Homegrown Story Shines

Louis B Hobson
June 3, 2011

The whole experience of visiting the hamlet of Rosebud to see Rosebud Theatre's production of W.O Mitchell's Jake and the Kid is a bit surreal.

It's like entering a time warp.

Mitchell's classic story about a Prairie family in the 1940's feels completely at home unfolding as it does, just a stone's throw from the farms and wheat fields nestled around Rosebud.

It helps that under the warm and loving direction of Karl Sine, this stage adaptation by James B. Douglas has as much heart as it does humour.

We laugh with these people - not at them - and we shed a few silent tears as the young boy deals with loss.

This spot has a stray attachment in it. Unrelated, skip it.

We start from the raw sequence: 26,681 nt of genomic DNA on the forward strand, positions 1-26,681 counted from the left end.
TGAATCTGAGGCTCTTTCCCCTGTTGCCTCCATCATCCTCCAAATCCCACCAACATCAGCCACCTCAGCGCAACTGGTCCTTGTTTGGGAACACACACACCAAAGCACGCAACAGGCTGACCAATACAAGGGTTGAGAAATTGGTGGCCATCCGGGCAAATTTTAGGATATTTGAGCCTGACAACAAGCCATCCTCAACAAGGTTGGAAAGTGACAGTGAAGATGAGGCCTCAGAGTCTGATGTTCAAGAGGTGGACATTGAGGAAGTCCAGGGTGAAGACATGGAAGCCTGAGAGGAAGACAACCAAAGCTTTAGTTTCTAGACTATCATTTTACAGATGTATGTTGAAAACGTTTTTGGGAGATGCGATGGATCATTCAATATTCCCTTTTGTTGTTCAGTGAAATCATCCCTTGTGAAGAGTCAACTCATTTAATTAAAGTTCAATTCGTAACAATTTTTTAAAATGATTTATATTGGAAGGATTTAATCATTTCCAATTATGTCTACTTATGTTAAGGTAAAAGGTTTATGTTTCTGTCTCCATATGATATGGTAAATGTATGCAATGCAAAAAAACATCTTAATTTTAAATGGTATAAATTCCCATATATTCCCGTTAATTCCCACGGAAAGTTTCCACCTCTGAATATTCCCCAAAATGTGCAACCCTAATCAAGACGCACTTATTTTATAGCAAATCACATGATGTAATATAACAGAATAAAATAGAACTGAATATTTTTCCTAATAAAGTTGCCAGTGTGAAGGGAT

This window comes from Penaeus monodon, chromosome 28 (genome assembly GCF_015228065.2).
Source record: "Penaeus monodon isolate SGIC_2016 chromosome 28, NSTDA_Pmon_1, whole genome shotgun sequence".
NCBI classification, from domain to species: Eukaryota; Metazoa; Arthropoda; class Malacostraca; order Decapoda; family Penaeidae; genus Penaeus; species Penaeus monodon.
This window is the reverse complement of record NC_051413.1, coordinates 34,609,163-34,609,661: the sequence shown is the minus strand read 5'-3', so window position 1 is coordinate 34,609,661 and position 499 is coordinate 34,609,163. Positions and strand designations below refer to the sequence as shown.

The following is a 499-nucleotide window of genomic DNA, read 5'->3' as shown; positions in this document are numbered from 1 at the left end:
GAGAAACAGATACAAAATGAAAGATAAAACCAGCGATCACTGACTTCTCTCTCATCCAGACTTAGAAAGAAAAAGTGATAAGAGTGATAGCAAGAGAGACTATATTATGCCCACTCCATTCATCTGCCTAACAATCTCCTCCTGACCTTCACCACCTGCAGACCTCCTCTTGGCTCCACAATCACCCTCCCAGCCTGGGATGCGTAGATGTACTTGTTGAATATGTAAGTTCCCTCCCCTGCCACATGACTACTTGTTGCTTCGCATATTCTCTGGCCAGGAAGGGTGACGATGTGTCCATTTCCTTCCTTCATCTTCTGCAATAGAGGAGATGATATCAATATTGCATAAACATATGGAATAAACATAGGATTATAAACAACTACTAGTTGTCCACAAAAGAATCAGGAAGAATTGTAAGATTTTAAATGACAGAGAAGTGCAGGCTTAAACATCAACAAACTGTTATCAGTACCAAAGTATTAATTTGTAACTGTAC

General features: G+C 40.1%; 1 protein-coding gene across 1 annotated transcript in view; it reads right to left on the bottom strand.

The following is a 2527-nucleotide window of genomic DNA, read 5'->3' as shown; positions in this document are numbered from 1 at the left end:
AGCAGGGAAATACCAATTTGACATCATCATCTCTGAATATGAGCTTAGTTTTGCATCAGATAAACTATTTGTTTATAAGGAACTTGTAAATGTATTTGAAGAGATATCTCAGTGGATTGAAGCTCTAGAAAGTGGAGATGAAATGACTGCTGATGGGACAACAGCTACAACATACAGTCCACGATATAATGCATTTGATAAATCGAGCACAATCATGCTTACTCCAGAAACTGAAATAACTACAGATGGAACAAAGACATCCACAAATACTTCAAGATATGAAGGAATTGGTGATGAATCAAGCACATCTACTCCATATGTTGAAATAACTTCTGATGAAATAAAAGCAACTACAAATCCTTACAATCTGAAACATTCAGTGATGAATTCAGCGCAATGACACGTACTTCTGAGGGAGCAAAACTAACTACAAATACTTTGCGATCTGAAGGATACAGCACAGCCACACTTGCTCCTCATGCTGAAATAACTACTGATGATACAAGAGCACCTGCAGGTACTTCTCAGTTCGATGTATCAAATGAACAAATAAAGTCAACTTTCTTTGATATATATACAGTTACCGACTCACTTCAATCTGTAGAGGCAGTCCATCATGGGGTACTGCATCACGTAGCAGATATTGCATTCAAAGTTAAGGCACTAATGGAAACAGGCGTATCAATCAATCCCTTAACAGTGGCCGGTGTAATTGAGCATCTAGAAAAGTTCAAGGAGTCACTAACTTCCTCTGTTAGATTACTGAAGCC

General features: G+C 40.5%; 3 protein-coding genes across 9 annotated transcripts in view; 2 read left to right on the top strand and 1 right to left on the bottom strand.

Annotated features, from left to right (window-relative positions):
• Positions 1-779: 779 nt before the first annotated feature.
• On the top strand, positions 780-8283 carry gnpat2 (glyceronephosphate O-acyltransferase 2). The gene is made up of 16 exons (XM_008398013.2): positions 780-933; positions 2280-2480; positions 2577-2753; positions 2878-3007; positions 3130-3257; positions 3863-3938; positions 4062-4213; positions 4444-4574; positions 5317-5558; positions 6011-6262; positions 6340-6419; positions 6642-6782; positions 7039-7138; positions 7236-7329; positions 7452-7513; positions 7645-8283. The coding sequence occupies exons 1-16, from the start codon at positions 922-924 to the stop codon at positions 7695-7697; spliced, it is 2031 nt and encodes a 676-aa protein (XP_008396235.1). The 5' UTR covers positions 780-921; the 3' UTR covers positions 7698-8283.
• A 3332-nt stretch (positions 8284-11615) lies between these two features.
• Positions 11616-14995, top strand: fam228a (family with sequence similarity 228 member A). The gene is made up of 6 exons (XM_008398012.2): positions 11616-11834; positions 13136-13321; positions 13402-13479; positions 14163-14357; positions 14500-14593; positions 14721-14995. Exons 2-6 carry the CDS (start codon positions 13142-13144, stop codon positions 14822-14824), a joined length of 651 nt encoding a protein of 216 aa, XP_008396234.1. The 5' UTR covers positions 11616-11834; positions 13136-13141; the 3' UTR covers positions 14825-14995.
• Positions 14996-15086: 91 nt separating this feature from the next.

Conrad Belau captures the young farm boy's innocence, naivete, fears and bewilderment at having to deal with his father fighting in Europe, his missing dog and the snow storm that might kill one of the farm cats and her kittens.

In the boy's mind little tragedies are definitely on a par with global ones and we see this every step of the way in Belau's performance.

It's difficult conceiving anyone being more at home in Jake's irascible skin than Nathan Schmidt, who makes sure the hired hand is never a caricature, but rather a very real Prairie character.

As the cantankerous neighbour and the boy's mother Mike Thiessen and Glenda Warkentin are the strong support Schmidt and Belau deserve.

Rosebud and W.O. Mitchell prove once again to be made for each other.


Homegrown Story Shines

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Louis B Hobson